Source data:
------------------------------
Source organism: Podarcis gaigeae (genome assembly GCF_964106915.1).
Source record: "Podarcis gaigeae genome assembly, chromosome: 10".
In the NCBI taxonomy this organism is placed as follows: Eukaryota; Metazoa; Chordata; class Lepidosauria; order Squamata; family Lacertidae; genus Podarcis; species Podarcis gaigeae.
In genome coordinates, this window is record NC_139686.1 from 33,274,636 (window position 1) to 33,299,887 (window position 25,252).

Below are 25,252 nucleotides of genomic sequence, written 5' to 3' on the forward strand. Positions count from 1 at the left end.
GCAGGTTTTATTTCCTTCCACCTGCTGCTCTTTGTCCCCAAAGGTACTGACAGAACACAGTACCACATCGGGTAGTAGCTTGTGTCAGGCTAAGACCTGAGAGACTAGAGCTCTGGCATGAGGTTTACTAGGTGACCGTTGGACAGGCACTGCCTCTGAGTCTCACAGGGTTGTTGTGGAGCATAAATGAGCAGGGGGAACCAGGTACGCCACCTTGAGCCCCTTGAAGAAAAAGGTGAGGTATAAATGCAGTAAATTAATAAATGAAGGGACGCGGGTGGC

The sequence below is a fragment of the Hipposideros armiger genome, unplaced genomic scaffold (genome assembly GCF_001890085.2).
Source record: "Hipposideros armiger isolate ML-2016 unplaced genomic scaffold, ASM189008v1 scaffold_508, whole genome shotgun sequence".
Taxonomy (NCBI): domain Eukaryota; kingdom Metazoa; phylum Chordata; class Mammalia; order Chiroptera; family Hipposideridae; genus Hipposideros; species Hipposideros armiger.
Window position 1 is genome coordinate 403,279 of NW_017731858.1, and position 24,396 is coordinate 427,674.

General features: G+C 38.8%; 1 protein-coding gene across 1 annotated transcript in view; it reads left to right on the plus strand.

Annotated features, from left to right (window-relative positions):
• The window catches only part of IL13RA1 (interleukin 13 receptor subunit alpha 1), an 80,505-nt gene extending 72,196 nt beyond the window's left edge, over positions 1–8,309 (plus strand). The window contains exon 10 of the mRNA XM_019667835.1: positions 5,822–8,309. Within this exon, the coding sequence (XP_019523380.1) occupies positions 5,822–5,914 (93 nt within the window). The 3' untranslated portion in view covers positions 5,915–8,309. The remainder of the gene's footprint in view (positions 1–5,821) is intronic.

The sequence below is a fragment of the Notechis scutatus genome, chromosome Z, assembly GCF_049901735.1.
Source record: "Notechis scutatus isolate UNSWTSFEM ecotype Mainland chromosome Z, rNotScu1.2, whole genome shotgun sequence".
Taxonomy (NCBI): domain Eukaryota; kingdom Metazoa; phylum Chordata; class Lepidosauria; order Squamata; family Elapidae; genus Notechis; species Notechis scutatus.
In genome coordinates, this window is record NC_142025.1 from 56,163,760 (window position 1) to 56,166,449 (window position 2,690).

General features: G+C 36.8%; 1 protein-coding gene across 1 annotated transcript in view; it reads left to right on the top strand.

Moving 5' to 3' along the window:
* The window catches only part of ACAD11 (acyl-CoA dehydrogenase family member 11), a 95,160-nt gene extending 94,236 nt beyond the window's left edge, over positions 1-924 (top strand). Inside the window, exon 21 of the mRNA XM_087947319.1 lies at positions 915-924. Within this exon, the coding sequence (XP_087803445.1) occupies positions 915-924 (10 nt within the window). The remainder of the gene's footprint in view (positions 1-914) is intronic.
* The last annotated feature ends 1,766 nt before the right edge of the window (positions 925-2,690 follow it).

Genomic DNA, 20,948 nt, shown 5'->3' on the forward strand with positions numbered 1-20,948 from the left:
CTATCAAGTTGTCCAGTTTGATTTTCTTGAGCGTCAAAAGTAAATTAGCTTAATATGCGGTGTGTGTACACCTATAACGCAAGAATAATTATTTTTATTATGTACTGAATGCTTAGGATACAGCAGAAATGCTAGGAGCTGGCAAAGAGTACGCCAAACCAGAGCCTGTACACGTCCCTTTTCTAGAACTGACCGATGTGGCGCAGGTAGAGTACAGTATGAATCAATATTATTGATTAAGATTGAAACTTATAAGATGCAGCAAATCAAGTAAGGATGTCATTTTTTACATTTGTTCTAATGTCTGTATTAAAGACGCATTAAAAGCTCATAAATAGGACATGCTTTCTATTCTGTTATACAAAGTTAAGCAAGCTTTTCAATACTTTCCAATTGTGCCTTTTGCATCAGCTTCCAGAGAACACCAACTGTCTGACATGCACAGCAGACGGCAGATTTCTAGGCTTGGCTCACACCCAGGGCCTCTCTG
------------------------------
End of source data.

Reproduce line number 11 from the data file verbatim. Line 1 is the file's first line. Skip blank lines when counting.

General features: G+C 38.8%; 1 protein-coding gene across 1 annotated transcript in view; it reads left to right on the plus strand.